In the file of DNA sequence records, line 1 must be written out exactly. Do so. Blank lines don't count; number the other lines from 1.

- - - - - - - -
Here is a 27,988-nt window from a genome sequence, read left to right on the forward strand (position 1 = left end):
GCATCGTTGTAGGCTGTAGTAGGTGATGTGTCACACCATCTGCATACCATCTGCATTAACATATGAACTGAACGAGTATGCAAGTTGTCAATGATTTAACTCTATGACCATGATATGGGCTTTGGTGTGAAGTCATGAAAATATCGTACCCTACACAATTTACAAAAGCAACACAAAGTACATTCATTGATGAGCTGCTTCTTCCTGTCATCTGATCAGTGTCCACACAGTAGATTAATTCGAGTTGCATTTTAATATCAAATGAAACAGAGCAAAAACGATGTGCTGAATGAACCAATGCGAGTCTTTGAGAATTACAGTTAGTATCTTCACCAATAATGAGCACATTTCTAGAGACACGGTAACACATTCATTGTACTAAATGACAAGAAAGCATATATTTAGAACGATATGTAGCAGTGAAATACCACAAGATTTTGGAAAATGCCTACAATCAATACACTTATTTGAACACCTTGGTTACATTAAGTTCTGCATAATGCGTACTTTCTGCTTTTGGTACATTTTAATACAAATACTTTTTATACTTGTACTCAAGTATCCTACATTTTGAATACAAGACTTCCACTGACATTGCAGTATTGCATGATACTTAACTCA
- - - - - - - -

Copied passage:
Here is a 27,988-nt window from a genome sequence, read left to right on the forward strand (position 1 = left end):